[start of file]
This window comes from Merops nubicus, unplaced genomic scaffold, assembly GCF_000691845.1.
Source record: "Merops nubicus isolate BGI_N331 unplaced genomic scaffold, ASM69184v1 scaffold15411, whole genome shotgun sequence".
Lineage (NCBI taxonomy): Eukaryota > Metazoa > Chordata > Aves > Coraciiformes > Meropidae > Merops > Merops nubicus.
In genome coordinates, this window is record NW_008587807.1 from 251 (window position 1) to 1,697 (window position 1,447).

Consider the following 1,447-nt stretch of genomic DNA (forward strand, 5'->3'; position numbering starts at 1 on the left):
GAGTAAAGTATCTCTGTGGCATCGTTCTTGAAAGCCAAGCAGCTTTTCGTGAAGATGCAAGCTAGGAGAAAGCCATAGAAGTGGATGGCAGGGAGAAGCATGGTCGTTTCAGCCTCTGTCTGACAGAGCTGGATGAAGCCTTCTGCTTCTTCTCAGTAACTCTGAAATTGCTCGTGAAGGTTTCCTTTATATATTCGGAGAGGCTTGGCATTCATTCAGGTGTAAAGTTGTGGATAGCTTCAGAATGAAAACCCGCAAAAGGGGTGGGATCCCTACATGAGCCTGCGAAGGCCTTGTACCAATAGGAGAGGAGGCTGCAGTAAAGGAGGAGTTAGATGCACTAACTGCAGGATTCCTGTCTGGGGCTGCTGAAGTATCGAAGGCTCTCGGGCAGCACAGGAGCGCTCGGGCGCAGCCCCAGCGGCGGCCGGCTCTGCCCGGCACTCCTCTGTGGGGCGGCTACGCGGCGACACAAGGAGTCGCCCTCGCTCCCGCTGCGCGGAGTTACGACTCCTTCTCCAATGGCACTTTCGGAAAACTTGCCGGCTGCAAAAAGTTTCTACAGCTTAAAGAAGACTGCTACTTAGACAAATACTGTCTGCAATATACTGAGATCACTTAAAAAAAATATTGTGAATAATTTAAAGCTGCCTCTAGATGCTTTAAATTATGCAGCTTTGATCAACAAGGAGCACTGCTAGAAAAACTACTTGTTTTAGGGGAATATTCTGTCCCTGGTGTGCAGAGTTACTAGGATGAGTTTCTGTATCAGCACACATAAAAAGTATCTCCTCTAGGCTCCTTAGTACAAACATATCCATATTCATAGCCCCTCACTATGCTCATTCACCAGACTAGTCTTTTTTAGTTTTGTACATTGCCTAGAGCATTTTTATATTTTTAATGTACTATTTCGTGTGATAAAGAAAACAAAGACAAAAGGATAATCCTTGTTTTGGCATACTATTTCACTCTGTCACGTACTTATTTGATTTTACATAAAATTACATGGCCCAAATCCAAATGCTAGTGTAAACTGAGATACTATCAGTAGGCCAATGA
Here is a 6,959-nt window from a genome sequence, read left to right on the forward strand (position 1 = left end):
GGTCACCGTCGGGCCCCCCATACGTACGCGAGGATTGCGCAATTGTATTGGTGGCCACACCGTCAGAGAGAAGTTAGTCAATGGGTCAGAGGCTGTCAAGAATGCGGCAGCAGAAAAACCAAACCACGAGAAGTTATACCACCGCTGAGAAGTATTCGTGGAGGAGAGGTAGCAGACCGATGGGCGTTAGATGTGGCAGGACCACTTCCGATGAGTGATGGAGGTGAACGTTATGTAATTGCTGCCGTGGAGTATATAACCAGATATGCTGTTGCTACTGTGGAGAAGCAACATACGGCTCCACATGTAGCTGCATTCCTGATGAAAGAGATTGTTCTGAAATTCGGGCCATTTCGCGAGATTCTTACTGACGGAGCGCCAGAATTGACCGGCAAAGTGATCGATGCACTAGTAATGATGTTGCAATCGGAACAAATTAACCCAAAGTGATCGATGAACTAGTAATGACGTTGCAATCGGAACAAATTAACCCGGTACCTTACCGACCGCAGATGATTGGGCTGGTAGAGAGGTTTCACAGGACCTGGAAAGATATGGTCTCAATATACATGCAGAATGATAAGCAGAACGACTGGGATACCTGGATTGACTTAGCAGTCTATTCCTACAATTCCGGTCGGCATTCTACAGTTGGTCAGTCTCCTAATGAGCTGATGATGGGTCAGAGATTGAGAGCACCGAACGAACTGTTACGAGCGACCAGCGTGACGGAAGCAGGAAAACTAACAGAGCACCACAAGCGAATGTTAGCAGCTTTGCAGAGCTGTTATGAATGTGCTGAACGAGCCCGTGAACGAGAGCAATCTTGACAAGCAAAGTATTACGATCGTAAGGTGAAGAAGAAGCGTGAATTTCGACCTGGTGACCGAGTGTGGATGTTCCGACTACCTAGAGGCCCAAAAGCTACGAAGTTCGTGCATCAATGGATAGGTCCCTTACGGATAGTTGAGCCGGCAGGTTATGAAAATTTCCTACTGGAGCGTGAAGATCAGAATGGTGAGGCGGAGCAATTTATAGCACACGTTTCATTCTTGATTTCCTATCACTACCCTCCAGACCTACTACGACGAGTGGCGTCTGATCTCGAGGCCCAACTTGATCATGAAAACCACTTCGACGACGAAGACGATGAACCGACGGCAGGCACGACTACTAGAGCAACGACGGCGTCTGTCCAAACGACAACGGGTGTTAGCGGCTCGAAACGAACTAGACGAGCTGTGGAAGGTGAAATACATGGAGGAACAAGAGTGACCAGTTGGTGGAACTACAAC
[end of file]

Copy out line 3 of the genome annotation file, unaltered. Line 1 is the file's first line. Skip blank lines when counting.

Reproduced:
Lineage (NCBI taxonomy): Eukaryota > Metazoa > Chordata > Aves > Coraciiformes > Meropidae > Merops > Merops nubicus.